In the Arduino FIO guide they mention: “Note: If you set the programmer’s destination address (DL) to FFFF, it will re-program all Fios in its PAN ID. To program one Fio at a time wirelessly while others are on, set the programmer’s DL to that Fio’s MY address.”

Basically, you have two choices: sequential or parallel programming. In the case of sequential programming, what you would do is more or less something like:

  1. Assign a unique MY address to each slave
  2. For each address do the following:
    1. Change the master’s DL to the slave’s address
    2. Upload the program

The advantage of this is that you get a chance to check that each board was programmed successfully before moving on. The disadvantage is that it takes as much time as there are boards: it just automates the switching from one board to the next for you.

(Notice that at this step we’re working with only two slaves.) We didn’t try that technique (yet). Instead we used the parallel programming trick. For this, you set the master/programmer’s DL address to FFFF. At first it didn’t work because all the slaves were sending data back to the master which seemed to overflood it. We tried to have only one slave return data back by setting it’s DL to the master’s MY address and by setting the other slave’s DL to an unexisting MY address, but this didn’t work well either.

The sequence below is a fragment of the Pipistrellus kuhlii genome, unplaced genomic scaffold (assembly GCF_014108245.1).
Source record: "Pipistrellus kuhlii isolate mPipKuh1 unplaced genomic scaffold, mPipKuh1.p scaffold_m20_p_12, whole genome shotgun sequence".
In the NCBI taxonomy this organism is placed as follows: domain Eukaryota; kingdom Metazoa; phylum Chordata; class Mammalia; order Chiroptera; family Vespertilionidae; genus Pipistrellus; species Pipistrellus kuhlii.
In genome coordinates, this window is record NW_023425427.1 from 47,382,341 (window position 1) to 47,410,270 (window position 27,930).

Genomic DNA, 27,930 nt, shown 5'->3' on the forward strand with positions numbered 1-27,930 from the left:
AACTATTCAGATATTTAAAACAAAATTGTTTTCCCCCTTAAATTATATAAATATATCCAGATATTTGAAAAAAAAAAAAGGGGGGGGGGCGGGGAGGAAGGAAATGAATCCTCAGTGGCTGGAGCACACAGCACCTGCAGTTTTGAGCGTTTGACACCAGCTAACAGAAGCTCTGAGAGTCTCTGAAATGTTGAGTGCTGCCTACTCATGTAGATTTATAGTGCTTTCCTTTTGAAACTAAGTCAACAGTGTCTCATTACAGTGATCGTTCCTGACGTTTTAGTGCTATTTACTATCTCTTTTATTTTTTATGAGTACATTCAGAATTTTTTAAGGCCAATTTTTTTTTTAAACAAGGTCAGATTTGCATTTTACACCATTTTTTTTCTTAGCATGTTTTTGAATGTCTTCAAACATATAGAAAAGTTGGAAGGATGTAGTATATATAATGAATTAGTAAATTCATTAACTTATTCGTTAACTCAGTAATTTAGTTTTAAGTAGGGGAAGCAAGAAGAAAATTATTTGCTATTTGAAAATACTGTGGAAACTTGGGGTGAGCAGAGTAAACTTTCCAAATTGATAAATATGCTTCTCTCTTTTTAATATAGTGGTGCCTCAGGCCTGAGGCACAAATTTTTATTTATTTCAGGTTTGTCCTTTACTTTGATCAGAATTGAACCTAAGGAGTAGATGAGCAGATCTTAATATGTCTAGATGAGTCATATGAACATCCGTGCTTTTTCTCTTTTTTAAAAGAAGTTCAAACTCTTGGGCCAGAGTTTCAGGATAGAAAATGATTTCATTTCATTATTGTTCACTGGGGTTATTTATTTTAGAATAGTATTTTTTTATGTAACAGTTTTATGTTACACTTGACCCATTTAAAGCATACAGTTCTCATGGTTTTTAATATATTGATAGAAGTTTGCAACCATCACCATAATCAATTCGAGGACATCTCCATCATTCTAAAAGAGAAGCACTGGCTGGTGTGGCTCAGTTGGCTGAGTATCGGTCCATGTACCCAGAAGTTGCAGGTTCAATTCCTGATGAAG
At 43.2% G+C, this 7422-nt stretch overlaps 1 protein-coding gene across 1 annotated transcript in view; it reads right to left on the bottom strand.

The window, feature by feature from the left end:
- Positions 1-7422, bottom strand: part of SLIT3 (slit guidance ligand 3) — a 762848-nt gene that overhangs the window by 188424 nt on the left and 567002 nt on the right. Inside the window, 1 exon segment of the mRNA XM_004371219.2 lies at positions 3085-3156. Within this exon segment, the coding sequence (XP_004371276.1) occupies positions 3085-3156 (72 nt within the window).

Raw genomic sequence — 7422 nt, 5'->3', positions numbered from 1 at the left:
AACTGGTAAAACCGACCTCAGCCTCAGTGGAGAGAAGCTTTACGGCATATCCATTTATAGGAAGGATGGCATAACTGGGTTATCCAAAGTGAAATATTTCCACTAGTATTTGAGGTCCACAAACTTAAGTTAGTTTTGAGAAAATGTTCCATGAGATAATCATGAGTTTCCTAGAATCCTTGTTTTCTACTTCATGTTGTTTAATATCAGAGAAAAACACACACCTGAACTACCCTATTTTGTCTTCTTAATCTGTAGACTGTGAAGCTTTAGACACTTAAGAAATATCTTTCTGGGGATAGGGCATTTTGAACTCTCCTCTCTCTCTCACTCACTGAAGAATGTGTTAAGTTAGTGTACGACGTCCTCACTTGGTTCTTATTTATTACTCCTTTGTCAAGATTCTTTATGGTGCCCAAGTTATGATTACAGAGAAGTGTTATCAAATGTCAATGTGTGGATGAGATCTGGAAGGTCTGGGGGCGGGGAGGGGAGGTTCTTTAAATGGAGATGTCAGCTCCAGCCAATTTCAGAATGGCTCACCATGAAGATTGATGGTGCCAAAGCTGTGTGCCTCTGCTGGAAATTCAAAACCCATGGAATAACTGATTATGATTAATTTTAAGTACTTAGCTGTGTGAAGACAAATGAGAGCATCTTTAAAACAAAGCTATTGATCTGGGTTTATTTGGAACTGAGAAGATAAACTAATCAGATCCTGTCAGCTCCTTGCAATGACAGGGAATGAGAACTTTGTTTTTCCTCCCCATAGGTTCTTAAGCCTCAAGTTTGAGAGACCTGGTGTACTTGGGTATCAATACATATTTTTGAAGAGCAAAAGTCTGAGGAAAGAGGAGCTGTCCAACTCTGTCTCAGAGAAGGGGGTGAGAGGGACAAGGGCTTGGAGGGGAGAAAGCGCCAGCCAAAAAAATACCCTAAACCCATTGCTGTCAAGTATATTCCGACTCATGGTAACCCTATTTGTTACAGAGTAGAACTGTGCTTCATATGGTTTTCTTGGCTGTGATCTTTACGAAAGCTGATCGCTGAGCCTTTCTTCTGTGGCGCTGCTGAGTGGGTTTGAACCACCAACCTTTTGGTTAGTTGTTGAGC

We finally got it working by cutting the physical connection between the AVR first UART TX pin and the XBee’s TX. This worked great and seems stable, even for large programs and high baud rates (57600). We yet have to test it with more boards than two.

The files:

Simple XBee link quality test

Screenshot of the processing application for testing the XBee connection quality

Screenshot of the processing application for testing the XBee connection quality

We created a small Processing/Arduino program to check on the connection quality between two XBees (one linked to the computer and the other on an Arduino board). The Processing host just sends data packets (bytes) which are read and returned by the Arduino board. The host then compares the received packet to the one that was expected to establish the quality of the connection. It’s pretty simple but it works.

The files: